Workers return to jobless Nepal
Suraj Pariyar had been working as a cook in a New Delhi hotel prior to the COVID-19 pandemic. When the hotel closed as a result of the subsequent economic fallout, Pariyar was forced to return to his home in Baglung. Now, with no source of income and a family of seven to feed, Pariyar is desperately seeking any available job.
Suraj is just one of 4,300 workers to have returned from India to this district in the mid-western mountains. He left for India 15 years ago when his father fell ill, his elder brother disappeared and his middle brother died. His family has been living as squatters, working their landlord’s fields to make ends meet.
“I do not want to return to Delhi,” he says. “I might find temporary work around here but I do not know if I will find permanent employment.”
With his father dead and his mother ill, the family’s small farm is fallow, placing greater pressure on Suraj and brother Santosh, 18, to somehow keep the family afloat.
Suraj has learnt driving and agricultural skills in his time in India and hopes to put them to good use. But employers in Nepal are also suffering and there are no jobs. “I have thought about taking a driving job after lockdown, but the vehicles are off the roads.”
As waves of workers return home, pressure has been mounting on local governments to provide them with temporary employment until the pandemic’s economic fallout subsides. Like Suraj, many returnees have come home with valuable skills learnt abroad.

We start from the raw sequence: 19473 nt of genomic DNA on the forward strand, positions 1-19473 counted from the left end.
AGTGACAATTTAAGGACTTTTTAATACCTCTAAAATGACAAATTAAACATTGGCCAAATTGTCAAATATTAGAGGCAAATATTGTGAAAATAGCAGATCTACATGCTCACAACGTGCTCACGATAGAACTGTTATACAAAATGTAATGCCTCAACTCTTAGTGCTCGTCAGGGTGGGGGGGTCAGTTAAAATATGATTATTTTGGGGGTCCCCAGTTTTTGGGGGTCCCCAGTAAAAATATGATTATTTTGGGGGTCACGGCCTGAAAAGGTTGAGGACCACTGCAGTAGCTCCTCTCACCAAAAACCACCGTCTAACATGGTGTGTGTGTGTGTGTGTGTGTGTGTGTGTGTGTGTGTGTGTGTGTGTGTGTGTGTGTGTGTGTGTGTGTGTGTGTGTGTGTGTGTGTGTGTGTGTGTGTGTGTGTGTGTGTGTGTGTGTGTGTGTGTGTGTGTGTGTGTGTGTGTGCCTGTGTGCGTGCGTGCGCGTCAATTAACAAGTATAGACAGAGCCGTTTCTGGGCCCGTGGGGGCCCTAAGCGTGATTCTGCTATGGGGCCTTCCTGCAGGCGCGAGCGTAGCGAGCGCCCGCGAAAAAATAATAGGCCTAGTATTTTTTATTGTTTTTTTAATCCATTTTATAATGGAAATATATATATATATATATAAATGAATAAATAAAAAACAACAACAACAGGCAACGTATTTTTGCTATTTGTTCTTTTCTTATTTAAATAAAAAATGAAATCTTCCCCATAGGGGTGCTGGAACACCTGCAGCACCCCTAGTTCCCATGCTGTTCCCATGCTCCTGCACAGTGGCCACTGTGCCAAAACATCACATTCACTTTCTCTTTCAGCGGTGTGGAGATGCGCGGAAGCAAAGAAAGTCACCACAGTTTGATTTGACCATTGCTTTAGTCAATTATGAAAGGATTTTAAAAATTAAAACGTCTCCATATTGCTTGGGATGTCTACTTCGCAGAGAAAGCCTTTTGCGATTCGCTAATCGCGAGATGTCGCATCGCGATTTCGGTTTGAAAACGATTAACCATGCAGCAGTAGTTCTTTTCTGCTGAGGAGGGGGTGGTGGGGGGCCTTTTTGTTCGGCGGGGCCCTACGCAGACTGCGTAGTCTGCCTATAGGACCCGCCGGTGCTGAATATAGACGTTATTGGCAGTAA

Mayor of Badigad Rural Municipality in Baglung, Mehar Singh Paija attributes the lack of jobs for returnees to the fact that there is no internal revenue generation. “A lack of funds has affected our plans to generate employment based on the returnees’ skills, knowledge and mindset,” he says.
Ward Chair Arjun Kharel proposes another solution to the employment fix. He suggests making economic activities labour-intensive by replacing heavy equipment with manpower.
Between 8 March and 2 July, more than 810,000 workers have returned home from India alone. An additional 25,000 have returned from 21 other countries, mainly in the Gulf and Malaysia.
Pre-COVID-19, approximately 1,600 Nepalis left the country per day in search of employment elsewhere. Forced out by a lack of opportunities at home, many are desperate to go back to work even if they don’t know when.
Sociologist Ganesh Gurung finds it unlikely that local governments can generate sufficient employment opportunities for returnees. It is difficult for local governments to incorporate youth, who have worked high-skilled jobs elsewhere, into lower-skilled jobs at home, he says.
Agriculture and livestock sectors have been touted as the most secure sources for temporary employment. “In this way returnees can be promptly employed and local demand fulfilled.” Gurung says.
Mass unemployment among the influx of returnees has also led to fears of a rise in crime and delinquency. Local governments have been caught unprepared by the unprecedented influx, and unless returnees can be provided with productive activity, social malpractices will rise, says Gurung.
“Crimes such as theft and violence will go up if unemployment persists,” Gurung warns. “With no access to reproductive health facilities, fertility rates will also rise. This will add to the economic crisis as there will be more mouths to feed at a time of rising unemployment.”
A night curfew was recently announced in the valley to stem the flow of returnees coming back to their homes in the capital. Testing facilities, such as the Teku Hospital, have been clogged by returnees needing COVID-19 reports to gain clearance from their landlords.
With reporting by Kamal Paudel in Baglung